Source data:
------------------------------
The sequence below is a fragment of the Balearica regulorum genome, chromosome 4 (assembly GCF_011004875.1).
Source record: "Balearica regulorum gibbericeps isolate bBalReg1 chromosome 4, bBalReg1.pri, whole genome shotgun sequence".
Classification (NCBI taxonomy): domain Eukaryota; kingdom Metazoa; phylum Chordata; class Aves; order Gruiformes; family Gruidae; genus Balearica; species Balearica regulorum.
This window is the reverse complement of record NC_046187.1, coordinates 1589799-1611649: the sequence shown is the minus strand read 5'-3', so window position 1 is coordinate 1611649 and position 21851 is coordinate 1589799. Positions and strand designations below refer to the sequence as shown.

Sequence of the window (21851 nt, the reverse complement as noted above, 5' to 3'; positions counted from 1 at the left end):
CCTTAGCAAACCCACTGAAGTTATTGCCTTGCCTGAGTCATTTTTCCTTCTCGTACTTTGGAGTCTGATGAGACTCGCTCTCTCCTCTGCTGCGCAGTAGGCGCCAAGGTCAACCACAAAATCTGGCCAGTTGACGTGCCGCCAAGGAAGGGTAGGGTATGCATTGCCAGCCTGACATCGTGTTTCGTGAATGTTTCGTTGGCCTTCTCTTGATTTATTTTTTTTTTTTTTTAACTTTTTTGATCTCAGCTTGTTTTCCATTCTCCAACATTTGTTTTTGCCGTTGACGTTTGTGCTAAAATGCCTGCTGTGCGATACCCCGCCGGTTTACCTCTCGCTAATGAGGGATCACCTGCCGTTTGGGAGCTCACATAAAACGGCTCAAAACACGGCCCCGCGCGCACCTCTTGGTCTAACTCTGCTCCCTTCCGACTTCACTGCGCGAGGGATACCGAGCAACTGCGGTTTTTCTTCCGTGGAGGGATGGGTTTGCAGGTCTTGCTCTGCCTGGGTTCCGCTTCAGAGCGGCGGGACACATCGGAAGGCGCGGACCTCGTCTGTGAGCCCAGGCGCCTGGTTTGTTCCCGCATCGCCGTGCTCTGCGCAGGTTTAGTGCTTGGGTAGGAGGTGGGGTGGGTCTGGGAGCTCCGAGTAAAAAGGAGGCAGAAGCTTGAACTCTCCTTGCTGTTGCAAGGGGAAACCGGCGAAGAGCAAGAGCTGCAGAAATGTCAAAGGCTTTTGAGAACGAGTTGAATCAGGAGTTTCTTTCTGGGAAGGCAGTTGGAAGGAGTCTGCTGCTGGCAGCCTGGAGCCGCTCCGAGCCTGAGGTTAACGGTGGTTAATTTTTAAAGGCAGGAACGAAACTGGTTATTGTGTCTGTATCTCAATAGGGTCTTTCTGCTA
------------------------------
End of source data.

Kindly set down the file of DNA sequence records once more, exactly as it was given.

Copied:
The sequence below is a fragment of the Balearica regulorum genome, chromosome 4 (assembly GCF_011004875.1).
Source record: "Balearica regulorum gibbericeps isolate bBalReg1 chromosome 4, bBalReg1.pri, whole genome shotgun sequence".
Classification (NCBI taxonomy): domain Eukaryota; kingdom Metazoa; phylum Chordata; class Aves; order Gruiformes; family Gruidae; genus Balearica; species Balearica regulorum.
This window is the reverse complement of record NC_046187.1, coordinates 1589799-1611649: the sequence shown is the minus strand read 5'-3', so window position 1 is coordinate 1611649 and position 21851 is coordinate 1589799. Positions and strand designations below refer to the sequence as shown.

Sequence of the window (21851 nt, the reverse complement as noted above, 5' to 3'; positions counted from 1 at the left end):
CCTTAGCAAACCCACTGAAGTTATTGCCTTGCCTGAGTCATTTTTCCTTCTCGTACTTTGGAGTCTGATGAGACTCGCTCTCTCCTCTGCTGCGCAGTAGGCGCCAAGGTCAACCACAAAATCTGGCCAGTTGACGTGCCGCCAAGGAAGGGTAGGGTATGCATTGCCAGCCTGACATCGTGTTTCGTGAATGTTTCGTTGGCCTTCTCTTGATTTATTTTTTTTTTTTTTTAACTTTTTTGATCTCAGCTTGTTTTCCATTCTCCAACATTTGTTTTTGCCGTTGACGTTTGTGCTAAAATGCCTGCTGTGCGATACCCCGCCGGTTTACCTCTCGCTAATGAGGGATCACCTGCCGTTTGGGAGCTCACATAAAACGGCTCAAAACACGGCCCCGCGCGCACCTCTTGGTCTAACTCTGCTCCCTTCCGACTTCACTGCGCGAGGGATACCGAGCAACTGCGGTTTTTCTTCCGTGGAGGGATGGGTTTGCAGGTCTTGCTCTGCCTGGGTTCCGCTTCAGAGCGGCGGGACACATCGGAAGGCGCGGACCTCGTCTGTGAGCCCAGGCGCCTGGTTTGTTCCCGCATCGCCGTGCTCTGCGCAGGTTTAGTGCTTGGGTAGGAGGTGGGGTGGGTCTGGGAGCTCCGAGTAAAAAGGAGGCAGAAGCTTGAACTCTCCTTGCTGTTGCAAGGGGAAACCGGCGAAGAGCAAGAGCTGCAGAAATGTCAAAGGCTTTTGAGAACGAGTTGAATCAGGAGTTTCTTTCTGGGAAGGCAGTTGGAAGGAGTCTGCTGCTGGCAGCCTGGAGCCGCTCCGAGCCTGAGGTTAACGGTGGTTAATTTTTAAAGGCAGGAACGAAACTGGTTATTGTGTCTGTATCTCAATAGGGTCTTTCTGCTA